Guest Views: The Trump administration takes another baby swing at solving health care costs

The Trump administration continued to nibble away Monday at the problem of high health care costs, unveiling a set of proposals to bring more transparency to the industry’s byzantine pricing practices.

But like just about everything else the administration has done on health care affordability, the proposal would strike at best a glancing blow to rising costs. And paradoxically, it could wind up raising prices for some patients.

It’s hard to argue with the idea that people should know how much their care will cost before they receive it, not after. The White House proposal would address that directly, administration officials said, by requiring insurers and health care providers to tell patients in advance what their out-of-pocket costs would be.

The initiative’s main effort to hold down health care costs, though, would be to require hospitals to clearly and publicly disclose how much people actually pay for services there. In theory, people seeking nonurgent care—a knee replacement, say—could use the information to shop around for the most affordable hospital, promoting the kind of competition that drives down prices in normal markets.

It’s not at all clear how helpful the information will be, however, in part because the proposal doesn’t specify how much detail hospitals would have to release about their prices. The less detailed the hospitals’ price lists are, the less help they give consumers to shop around. But the more detailed they are about the prices negotiated with insurers, the greater the risk that hospitals will discover when they’re charging less than their competitors and raise their prices accordingly.

Beyond that, Americans pay a relatively small percentage of their health care costs out of pocket, even with steadily increasing deductibles. They typically depend on their doctors to tell them exactly what care they need. What’s more, if they’re seriously injured or ill, they may be in no position to look around for care.

And in many communities, there aren’t enough hospitals or physician groups to support real competition. All of these factors shield the health care industry from the sort of consumer pressure and market forces that the Trump administration wants to unleash.

Making a major dent in health care costs would require the administration to take a much bigger swing at the way health care is delivered and paid for in the United States. Why do we spend so much more than the residents of other countries do, even though the care doesn’t yield consistently better outcomes? It’s not because prices are hidden. The president’s proposal may prove helpful, but only on the margins.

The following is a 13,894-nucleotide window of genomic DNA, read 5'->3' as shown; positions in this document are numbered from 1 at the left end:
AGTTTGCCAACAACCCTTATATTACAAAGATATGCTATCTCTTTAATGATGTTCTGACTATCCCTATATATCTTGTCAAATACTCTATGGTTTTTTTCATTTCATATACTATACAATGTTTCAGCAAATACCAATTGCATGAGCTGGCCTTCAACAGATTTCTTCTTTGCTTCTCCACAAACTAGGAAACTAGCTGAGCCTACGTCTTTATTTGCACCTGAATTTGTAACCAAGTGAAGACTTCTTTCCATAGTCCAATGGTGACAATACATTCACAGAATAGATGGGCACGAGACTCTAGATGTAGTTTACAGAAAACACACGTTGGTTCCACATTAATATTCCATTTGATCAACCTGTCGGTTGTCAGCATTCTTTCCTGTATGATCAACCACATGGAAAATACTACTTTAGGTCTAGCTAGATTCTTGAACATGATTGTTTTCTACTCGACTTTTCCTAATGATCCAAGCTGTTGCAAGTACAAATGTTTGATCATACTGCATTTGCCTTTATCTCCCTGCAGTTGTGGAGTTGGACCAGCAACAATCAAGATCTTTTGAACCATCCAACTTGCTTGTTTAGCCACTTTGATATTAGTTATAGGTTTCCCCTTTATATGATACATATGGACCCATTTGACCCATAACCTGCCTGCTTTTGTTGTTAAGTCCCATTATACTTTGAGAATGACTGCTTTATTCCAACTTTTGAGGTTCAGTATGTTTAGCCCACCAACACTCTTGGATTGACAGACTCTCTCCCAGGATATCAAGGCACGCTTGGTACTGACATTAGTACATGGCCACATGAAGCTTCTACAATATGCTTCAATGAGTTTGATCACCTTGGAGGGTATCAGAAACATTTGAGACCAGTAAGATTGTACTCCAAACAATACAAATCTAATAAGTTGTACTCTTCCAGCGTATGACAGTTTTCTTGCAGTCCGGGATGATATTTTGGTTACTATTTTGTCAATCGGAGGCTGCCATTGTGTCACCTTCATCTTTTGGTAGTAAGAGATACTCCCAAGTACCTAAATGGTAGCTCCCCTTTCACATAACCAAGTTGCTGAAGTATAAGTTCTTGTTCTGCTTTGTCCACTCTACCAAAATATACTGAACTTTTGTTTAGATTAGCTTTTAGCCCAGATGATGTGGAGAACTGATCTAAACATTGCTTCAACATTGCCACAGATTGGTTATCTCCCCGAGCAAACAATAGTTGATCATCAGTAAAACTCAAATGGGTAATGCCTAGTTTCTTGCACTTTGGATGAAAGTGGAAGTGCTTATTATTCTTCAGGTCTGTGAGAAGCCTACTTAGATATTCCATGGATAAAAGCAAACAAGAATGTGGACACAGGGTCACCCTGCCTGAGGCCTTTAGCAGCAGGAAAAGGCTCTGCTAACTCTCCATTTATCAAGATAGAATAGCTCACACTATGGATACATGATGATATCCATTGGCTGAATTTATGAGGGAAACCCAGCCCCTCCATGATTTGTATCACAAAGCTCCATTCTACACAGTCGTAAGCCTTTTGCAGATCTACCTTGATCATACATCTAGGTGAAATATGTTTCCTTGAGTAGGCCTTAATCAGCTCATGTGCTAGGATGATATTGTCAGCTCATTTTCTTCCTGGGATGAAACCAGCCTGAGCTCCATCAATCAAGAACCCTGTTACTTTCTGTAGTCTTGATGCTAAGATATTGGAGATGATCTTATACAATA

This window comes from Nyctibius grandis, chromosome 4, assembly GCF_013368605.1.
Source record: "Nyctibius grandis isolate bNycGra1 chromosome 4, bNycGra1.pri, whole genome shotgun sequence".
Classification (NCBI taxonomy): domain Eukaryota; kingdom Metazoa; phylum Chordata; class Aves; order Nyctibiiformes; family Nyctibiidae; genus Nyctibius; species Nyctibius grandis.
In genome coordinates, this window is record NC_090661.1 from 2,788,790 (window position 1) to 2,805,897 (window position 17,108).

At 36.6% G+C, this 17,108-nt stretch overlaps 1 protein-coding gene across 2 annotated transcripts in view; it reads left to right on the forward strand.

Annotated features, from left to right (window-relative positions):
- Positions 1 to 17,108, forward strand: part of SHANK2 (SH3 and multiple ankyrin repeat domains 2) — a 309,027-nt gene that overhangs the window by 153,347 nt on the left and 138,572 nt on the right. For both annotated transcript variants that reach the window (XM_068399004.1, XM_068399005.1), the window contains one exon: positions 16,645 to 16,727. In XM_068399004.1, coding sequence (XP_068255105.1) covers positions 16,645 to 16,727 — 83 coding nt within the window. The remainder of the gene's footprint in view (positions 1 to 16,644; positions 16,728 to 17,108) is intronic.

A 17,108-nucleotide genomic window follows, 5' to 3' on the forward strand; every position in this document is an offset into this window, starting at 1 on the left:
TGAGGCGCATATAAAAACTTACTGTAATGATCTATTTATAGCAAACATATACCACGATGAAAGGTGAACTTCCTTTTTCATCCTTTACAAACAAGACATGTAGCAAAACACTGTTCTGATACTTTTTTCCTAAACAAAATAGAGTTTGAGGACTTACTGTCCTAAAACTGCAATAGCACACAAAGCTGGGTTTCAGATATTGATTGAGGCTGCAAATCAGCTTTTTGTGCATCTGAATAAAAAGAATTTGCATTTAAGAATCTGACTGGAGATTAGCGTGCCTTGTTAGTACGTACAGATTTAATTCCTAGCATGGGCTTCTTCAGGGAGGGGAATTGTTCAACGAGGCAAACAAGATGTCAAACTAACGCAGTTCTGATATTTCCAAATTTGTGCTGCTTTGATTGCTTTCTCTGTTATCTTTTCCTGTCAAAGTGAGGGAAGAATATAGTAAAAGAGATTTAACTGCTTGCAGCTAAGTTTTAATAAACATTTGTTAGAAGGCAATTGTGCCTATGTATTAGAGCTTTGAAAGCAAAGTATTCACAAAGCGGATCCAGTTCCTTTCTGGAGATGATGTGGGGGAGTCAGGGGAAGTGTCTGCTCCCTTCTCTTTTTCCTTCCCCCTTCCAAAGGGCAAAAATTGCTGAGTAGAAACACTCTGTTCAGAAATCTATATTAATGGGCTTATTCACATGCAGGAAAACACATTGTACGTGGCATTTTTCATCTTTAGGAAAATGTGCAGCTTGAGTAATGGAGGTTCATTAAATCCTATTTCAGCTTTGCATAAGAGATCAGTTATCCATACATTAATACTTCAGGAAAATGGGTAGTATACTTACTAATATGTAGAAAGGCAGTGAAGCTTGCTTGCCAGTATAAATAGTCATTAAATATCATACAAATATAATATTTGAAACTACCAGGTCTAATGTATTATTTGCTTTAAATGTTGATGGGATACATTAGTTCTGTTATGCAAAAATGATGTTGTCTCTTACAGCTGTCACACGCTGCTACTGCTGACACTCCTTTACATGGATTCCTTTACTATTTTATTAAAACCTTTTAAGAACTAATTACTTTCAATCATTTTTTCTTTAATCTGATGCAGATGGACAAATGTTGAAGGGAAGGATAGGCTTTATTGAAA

Web Views for Friday, June 28

From online story comments

On man camping near Janesville bridge: This man has been camped out in the same area for over a year. Last summer it was more down in Monterey Park by the big tree where you couldn’t easily see him from the street. However, his personal property was not so easily seen. I ride the bike trail often and have never been bothered.

—Lisa Rhea Tincher

  • We drive across that bridge several times a day. We have given him groceries, socks and other items before. I’ve often wondered what his story is. He isn’t bothering anyone, and he isn’t in anyone’s yard. I feel bad for him, no matter his reason for being there.

—Sara Piller Walley

  • For the people that think the city should leave him alone, please step up and move him into your yard at your home, and everything will be fine.

—Jim Smith

  • I just hope he remains the only one! We don’t need camp city over there.

—Amanda Lynn Rau

  • It looks pretty bad over there! He has stuff strung out all over the place! It’s not right—plain and simple!

—Paula Wilson McGuire

On forum to discuss homeless overnight parking proposal: I’m so encouraged that so many people showed up to discuss this important issue. I will be following the proposal with interest.

—Kristen Zorbini Bongard

  • Palmer Park is a place for kids. I don’t want my daughter stepping on used needles, cigarette butts or even witnessing domestic disputes like the last time we visited CAMDEN playground. Pick somewhere else where our kids won’t be in danger.

—Sarah Anderson Oswald

  • For all those with negative comments, I hope you never have a run of bad luck and find yourself homeless.

—Pam Long Cochran

  • The problem is we are a community. We are supposed to help each other. The fact that everyone can see a problem but no one is willing to help is sad.

—Erika Lynn

On completion of downtown Black Hawk mural: It’s beautiful! Love what downtown is becoming. Thanks for all the hard work.

—Eliy Morales

  • Truly amazing piece of art. And he (Jeff Hendriquez) did it so quickly. Wow!

—Patti Pederson Sommerfeldt

  • All this just seems so impossible. It’s beautiful!

—Cathy Adams Blakley

  • The artist did an amazing job on such a large scale.

—Veronica Ann

On Milton School Board President Joe Martin complaining about open records requests: If they would have been honest with the public and not lied so much, none of this would be happening. You people created the problem. Now deal with it and quit complaining.

—Barry von Falkenstein